“There is a formal study underway with St. Francis Xavier University who will assess the longitudinal outcomes.”

Jarrett is reminded of how one of the Grade 1 Mi’kmaw teachers said that the improvements were clear.

“She said she was already a month into the classroom and already the understanding of the Mi’kmaw language is ahead of where she would normally be two months from now.”


Lessons learned

The partnership has also been fruitful from a business perspective in working with other educational partners.

“My work over the years has helped me reflect on how Indigenous pedagogy and worldview can help support all education systems across the world as they look to improve and reform,” said Jarrett.

“Indigenous education is reflected through holistic, lifelong learning models, which are built on a community-based approach to education that supports each and every learner.”

Of course, closing the education gap is only one part of the reconciliation story. One particular moment that has stuck with Jarrett involves a parent of a child who was undertaking the Sprig Language program.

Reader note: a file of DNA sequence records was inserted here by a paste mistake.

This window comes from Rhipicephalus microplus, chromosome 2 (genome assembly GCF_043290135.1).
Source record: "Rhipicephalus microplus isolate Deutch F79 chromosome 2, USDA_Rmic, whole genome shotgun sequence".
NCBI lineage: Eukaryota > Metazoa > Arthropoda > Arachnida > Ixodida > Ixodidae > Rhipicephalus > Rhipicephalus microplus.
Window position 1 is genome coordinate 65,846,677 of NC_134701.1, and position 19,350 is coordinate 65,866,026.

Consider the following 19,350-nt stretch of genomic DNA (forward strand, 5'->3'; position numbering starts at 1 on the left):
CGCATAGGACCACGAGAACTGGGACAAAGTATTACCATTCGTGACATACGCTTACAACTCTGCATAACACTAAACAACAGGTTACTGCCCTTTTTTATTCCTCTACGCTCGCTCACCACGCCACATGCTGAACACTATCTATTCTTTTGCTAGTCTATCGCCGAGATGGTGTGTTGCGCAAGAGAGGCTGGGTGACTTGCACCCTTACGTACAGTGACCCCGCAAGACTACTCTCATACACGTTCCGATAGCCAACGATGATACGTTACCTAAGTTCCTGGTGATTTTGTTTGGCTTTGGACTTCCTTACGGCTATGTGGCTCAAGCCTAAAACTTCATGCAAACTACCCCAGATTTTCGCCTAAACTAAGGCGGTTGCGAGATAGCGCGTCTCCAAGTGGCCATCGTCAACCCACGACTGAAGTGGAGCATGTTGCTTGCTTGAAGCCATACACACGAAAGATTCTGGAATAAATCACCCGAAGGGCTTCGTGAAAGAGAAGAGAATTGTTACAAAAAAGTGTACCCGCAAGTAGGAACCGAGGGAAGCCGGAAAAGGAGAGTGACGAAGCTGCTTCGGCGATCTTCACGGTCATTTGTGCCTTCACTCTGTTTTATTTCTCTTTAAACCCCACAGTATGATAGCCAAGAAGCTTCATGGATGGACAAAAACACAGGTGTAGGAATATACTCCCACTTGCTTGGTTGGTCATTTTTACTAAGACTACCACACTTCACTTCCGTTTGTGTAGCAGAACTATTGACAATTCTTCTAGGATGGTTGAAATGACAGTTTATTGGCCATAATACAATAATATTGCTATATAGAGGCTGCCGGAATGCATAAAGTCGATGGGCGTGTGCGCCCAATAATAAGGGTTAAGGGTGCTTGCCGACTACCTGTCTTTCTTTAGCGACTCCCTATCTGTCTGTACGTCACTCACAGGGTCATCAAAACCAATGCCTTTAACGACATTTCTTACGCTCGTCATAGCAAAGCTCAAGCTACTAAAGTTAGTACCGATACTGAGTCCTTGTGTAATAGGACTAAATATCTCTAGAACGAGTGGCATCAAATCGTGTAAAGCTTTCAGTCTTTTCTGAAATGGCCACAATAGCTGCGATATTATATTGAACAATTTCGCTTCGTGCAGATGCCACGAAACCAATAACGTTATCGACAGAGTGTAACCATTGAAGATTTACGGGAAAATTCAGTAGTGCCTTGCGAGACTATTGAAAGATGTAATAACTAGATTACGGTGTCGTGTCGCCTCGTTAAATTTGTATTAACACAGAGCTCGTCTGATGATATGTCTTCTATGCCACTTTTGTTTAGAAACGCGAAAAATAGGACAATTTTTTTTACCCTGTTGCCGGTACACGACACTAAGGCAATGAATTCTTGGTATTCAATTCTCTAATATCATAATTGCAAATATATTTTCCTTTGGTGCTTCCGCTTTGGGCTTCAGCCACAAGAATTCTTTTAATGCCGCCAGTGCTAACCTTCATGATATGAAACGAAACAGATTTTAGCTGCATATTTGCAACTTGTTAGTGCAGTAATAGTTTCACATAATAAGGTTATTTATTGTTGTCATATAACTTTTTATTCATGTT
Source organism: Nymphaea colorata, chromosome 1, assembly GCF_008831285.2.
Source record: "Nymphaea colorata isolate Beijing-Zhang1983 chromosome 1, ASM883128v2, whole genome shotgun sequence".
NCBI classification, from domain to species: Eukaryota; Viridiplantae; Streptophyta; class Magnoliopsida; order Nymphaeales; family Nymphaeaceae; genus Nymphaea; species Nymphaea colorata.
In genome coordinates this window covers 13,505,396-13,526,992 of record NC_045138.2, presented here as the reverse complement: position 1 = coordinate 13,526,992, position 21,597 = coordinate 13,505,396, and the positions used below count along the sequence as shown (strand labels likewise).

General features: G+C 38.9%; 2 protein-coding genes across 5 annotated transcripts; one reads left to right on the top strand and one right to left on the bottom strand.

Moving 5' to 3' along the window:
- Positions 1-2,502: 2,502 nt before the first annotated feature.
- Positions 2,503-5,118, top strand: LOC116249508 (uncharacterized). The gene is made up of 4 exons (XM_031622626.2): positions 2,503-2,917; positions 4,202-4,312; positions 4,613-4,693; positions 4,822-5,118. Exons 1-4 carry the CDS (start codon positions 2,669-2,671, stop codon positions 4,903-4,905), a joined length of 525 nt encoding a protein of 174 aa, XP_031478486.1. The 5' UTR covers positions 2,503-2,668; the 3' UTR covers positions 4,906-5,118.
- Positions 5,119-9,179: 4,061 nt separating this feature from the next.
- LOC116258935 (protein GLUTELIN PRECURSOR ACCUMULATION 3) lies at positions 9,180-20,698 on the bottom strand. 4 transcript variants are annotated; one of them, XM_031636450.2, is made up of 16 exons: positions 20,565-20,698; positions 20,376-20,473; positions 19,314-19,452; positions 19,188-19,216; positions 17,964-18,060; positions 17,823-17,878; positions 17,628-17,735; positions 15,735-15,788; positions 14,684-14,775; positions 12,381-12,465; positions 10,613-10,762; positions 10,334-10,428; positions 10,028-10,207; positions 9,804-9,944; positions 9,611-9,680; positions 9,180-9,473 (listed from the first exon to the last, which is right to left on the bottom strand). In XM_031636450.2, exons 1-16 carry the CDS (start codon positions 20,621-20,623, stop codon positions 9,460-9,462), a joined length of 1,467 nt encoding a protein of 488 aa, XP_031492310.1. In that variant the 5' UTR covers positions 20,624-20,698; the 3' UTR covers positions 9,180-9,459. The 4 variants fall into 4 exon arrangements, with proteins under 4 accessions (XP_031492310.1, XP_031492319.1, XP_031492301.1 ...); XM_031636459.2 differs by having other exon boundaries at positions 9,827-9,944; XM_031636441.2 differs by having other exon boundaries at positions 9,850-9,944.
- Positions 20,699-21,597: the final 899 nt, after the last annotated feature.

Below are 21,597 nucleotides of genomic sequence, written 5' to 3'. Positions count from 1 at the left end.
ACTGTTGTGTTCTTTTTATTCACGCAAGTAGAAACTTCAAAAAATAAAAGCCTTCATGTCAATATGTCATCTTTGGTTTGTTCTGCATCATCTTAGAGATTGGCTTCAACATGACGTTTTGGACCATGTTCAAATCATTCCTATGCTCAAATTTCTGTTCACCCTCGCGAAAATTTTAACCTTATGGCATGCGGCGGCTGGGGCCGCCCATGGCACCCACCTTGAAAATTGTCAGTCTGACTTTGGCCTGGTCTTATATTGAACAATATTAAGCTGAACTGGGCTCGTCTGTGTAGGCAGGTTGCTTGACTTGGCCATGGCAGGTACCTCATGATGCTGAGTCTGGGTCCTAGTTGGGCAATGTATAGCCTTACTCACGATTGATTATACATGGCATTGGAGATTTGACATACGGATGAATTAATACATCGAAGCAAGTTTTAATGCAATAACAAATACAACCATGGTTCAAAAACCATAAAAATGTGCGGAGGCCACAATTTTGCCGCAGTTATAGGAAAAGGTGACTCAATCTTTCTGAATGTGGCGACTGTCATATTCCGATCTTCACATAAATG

This parent had a grandmother who attended a residential school as a child, bringing with her decades of terrible trauma associated with this experience. This parent had found it difficult to participate in their child’s school activities or even visit the school. For them, school was not a safe place.

However, when her child’s class had a birthday party for their puppet Antle, the child and their parent both came to the school to celebrate the event.

Initially nervous, the parent stayed in the hallway before being welcomed into the classroom by the teacher and the puppet in the Mi’kmaw language.

This experience demonstrated to Jarrett that the puppet was not just a tool to teach language and build literacy skills, but also allowed people of all ages to break boundaries and build connections between the home and school.


The future of Sprig Learning

With these successes in mind, Jarrett believes that this is only the beginning for Sprig Learning.

During a trip to Australia to speak at the World Indigenous Education Conference back in 2008, Jarrett has seen the similarities between Canadian and Australian school system, realizing the potential for Sprig language in this country.

With a commitment of protecting and preserving Indigenous languages in Australia, Sprig Learning is a program with proven results and the ability to adapt to an Australian context. But whether the next step is to expand in Australia or elsewhere, it is clear that there are benefits to be realised not just by students, but by parents, teachers, and communities worldwide.

When asked about his hopes for Sprig Learning in the future, Jarrett’s passion for equitable education is clear.

“I want to see as many students and families have broader access to Sprig’s early learning programs so that every child can have a fair shot at success in education.”